The Israeli political spectrum is wide, with zealots on the right and dreamers on the left and everything in between. There is a huge divide among Israelis on the issue of the Occupation of the West Bank and Gaza. I was surprised to realize that there are so many Israelis who strongly oppose the indefinite continuation of the Occupation, and who enjoy good relationships and true friendships with Palestinian and Israeli Arabs. But the government’s position remains strongly in favor of the Occupation, which based on my experience in Lebanon, plays directly into the hands of activists enrolling moderate people into a hateful position regarding Israel and adding to the burden of future generations. Not only do I believe an agreement between the Palestinians in the West Bank and Gaza is an ethical imperative, I also believe that in practical terms ending the Occupation will go a long way to undermining the political attacks on Israel into which otherwise moderate Arabs are drawn. Of course anti-Semitism and Israel hatred will continue. I am not naïve enough to believe that attacks driven by this will stop. But I do think they can be diminished over time, and if there is going to be a successful peace process, however imperfect, it will be hard to start while so many Palestinians remain hopeless for their own future and their children’s future.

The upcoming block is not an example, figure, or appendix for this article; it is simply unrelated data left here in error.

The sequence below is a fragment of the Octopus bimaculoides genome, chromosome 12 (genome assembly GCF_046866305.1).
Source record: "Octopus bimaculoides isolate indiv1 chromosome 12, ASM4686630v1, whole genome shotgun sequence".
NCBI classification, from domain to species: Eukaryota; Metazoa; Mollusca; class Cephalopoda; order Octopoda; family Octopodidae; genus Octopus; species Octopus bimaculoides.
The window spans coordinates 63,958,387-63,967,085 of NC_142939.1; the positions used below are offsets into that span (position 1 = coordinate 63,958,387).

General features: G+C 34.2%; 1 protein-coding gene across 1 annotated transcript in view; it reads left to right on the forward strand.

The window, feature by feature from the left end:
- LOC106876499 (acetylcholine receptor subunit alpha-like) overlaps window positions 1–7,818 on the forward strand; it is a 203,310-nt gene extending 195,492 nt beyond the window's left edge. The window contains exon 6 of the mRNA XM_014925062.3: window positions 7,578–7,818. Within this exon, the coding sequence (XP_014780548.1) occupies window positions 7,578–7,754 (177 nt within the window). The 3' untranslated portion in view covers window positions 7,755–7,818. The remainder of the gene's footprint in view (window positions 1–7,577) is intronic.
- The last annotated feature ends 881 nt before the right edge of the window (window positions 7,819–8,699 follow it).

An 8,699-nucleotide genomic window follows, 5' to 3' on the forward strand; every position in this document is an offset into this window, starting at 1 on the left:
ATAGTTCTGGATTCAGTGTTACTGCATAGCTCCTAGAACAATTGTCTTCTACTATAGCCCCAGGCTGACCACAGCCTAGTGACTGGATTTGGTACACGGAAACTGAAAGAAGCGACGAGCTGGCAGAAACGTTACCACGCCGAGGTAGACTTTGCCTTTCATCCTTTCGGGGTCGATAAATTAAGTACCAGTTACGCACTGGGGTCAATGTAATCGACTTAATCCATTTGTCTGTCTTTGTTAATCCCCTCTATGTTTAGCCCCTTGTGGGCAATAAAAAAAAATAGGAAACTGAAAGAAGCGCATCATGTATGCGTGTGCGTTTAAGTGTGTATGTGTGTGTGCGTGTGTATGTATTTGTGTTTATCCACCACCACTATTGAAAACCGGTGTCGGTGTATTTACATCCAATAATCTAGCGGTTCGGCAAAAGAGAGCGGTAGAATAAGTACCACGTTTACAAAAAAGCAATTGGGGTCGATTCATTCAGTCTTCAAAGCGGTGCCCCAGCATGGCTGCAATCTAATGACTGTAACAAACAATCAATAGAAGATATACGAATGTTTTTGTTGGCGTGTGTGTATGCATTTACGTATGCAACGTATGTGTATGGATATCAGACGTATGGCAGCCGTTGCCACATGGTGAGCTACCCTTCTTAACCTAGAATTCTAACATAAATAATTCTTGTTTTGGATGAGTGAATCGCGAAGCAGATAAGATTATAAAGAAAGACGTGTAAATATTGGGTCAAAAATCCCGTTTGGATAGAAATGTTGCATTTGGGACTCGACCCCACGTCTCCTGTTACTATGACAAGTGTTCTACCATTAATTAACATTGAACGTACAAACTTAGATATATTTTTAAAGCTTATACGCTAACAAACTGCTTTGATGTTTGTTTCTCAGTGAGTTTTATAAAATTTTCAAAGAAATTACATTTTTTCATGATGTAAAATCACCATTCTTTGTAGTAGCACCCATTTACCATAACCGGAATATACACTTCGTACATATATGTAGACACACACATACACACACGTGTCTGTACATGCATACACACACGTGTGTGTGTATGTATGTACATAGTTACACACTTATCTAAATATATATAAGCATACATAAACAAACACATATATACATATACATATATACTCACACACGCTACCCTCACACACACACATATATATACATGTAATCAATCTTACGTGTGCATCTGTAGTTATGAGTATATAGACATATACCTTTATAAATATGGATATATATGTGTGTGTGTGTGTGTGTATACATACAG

My black and white image of Israel has been shattered. My understanding has increased. I am truly glad I visited. I am proud to have Israeli friends and I am grateful to my colleagues for their generosity and talent. I will never view that the Occupation is good for anybody, not even in the long run, for the settlers insisting on building there. But I see that there is tremendous decency in Israeli society, that there are people who I really, deeply like, with whom I have common interests and ideas. People who want to live peacefully, do their art, their science, their jobs, raise their children and see them happy. People I can genuinely relate to.
Some Arabs may view me as a traitor and in fact, I have already been called one. But my loyalty is to decency and to people living the best lives they possibly can, rather than to being on one side or another of a fight. I am grateful for the experience I had and am a better informed person as a result. I am very proud to have taken the culturally bold step of crossing the bridge and experiencing Israel. I was moved deeply when I realized how many Israeli hands reached out to support me during my stay.
My attachment to the region and my love for my family there shine as bright as ever but now, when I think of peace, I also wholeheartedly dream for the peace and well-being of Israel and its people.